The Isinglass River is a 15-mile-long (24 km) river in Strafford County in southeastern New Hampshire, United States. It rises at Bow Lake in the town of Strafford, but is also fed through its tributaries by Ayer's, Nippo, Round and Long ponds in Barrington. The Isinglass flows east to meet the Cochecho River below Rochester. The river is part of the Piscataqua River watershed.
In History of the Town of Rochester, N.H., published 1892, author Franklin McDuffee remarks that the Isinglass River is "probably named from the mica in its bed or along its banks." Isinglass is a synonym for mica, an abundance of which makes rock at the Isinglass River sparkle.
The Isinglass River Management Plan is a state supported plan implemented to protect the Isinglass River, the river corridor, and the greater Isinglass watershed. The Isinglass River is one of 15 rivers in the state of New Hampshire that are recognized for having outstanding natural and cultural resources. The state appointed a group called the Isinglass River Local Advisory Committee (IRLAC) to carry out the plan to ensure this status. Their goal is to protect the natural, recreational, cultural, and historical resources. They are protecting resource values of the river by trying to maintain a natural state of the river by working to limit development along the river and its tributaries and also to prevent the loss of forested land within the watershed. They also work to make sure no new dams are constructed, no channel alterations will be made that will be damaging, and also to maintain good water quality. Places on board with carrying out this management plan include the towns of Barrington and Strafford and the city of Rochester.
In 2000 a group of Barrington Middle School students, nicknamed "Kids of the River," and two of their parents created a group called the Isinglass River Protection Project (IRPP). They educated themselves about the river and made it their goal to promote the protection and conservation of the river. They testified before the New Hampshire House of Representatives in favor of nominating the Isinglass River for designation under the NH Rivers Management and Protection Plan (RMPP). The nomination was accepted and in 2002 the river became designated under the plan. Once the river was designated, the Isinglass River Local Advisory Committee (IRLAC) was formed and several members of the IRPP were appointed to it.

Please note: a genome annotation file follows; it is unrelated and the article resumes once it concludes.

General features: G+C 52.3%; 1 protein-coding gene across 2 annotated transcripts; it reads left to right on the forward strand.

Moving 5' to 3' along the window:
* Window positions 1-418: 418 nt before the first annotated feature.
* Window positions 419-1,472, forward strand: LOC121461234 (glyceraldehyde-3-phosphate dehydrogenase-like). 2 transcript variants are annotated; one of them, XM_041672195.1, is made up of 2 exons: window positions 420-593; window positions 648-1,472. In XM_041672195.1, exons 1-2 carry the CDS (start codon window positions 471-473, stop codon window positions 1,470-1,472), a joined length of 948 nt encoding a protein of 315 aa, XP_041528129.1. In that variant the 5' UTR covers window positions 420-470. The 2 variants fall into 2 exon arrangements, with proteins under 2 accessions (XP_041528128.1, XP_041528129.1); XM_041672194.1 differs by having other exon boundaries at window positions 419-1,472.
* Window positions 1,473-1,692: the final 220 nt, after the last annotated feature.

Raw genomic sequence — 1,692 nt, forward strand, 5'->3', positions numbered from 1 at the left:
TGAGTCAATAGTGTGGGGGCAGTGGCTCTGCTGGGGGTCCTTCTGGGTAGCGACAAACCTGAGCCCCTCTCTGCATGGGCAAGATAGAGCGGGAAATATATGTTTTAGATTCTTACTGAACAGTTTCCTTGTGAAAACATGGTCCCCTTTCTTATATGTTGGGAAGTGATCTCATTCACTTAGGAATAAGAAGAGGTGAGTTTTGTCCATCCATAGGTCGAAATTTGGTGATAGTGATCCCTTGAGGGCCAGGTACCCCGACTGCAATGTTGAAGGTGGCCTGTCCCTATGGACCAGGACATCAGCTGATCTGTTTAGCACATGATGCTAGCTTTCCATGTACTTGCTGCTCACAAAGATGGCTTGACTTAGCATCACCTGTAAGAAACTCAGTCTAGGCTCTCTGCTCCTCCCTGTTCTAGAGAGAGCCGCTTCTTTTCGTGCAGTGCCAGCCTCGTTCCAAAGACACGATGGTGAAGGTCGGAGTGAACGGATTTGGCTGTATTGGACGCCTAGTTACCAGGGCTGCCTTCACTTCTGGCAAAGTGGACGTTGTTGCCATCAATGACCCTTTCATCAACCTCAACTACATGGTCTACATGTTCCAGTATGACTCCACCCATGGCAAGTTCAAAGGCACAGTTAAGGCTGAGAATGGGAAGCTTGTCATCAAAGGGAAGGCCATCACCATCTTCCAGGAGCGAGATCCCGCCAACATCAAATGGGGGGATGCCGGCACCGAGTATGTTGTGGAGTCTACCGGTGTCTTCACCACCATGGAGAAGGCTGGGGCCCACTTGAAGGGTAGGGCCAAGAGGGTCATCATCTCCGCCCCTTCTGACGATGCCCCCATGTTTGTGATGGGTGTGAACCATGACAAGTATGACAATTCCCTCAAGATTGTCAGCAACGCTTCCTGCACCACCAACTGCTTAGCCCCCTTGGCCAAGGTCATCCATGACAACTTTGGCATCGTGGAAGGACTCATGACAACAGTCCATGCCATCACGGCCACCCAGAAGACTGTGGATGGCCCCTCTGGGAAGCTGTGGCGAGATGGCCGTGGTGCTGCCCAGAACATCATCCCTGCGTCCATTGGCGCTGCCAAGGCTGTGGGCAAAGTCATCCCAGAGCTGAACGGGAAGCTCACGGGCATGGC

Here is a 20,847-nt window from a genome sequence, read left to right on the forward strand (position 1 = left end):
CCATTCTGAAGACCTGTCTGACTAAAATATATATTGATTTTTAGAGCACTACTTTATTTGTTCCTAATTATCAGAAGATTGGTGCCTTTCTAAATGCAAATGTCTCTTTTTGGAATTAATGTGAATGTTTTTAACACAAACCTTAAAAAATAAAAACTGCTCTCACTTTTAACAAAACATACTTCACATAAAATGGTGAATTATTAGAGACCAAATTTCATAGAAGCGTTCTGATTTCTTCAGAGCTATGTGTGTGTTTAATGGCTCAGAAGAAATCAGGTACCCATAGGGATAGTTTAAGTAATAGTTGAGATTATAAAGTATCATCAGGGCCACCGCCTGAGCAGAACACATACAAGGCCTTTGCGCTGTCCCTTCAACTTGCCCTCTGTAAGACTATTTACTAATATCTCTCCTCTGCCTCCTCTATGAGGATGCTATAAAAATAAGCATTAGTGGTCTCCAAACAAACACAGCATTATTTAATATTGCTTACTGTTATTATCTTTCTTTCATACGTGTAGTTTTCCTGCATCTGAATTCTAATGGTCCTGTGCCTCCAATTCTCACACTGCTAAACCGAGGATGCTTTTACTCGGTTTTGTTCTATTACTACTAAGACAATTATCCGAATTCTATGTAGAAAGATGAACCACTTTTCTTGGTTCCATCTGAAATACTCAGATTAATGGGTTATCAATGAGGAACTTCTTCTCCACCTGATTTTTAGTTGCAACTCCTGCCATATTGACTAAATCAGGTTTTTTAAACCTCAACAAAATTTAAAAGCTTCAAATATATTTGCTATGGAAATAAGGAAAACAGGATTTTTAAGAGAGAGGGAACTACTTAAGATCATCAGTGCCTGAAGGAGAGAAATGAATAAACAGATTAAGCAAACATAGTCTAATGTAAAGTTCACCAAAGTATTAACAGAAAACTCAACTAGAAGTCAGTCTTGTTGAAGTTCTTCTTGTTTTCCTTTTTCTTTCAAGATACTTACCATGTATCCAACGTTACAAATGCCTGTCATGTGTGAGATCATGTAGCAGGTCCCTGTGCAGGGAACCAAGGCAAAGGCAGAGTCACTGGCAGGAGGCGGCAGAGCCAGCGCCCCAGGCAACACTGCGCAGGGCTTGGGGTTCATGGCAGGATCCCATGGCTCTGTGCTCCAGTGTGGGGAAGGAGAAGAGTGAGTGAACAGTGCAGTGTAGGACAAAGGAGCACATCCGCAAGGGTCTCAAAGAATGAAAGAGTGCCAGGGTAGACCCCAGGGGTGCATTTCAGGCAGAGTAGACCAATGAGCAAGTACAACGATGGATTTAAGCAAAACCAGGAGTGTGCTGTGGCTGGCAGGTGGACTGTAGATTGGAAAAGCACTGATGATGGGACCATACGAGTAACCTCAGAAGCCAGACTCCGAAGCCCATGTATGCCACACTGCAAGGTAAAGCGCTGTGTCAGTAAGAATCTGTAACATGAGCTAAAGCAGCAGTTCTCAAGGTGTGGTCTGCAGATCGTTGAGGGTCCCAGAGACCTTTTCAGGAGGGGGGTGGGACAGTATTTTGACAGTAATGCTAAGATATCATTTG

After receiving a grant from the NH Coastal Program, "Isinglass River Management Plan: Building Public Awareness and Support," in the spring of 2004, the IRLAC set out to inform people of the designation of the river by the state and also to show people the necessity in protecting the natural resources of the river. The goal was to get the rest of the community to join the movement for conservation. They began to also check building plans and road construction plans to make sure the river would not be negatively affected. They began doing water tests at several different locations, and the quality has shown to be improving over the years.
In 2008, a proposal by the town of Strafford and a couple of other groups was ranked number 1 in the nation out of 44 potential projects that were eligible for federal Coastal and Estuarine Land Conservation Program (CELCP) funding. The project will prevent a 58-unit housing development that would take up 7,800 feet (2,400 m) of river frontage along the Isinglass. The river is also being utilized for more activities such as hiking, fishing, and kayaking. Waste Management of NH, which has an operating facility in Rochester, also has worked to create hiking trails and encourage conservation of the area. One of the Waste Management trails leads to Locke's Falls, one of the most attractive views along the river. There are many public fishing areas to utilize, and the New Hampshire Fish and Game Department stocks the river annually with about 5,000 Brook and Rainbow Trout. Monitoring of water quality at different spots along the river has shown that since the implementation of the plan, the dissolved oxygen levels (D.O), pH levels, turbidity, specific conductance, and E.coli levels, have all risen to meet the standards of a class B river. The efforts at both the state and local levels have proven to be effective in helping preserve one of the few natural rivers left in New Hampshire. Today the local committees are working to make sure that the river is protected and that as little development as possible is done along the river.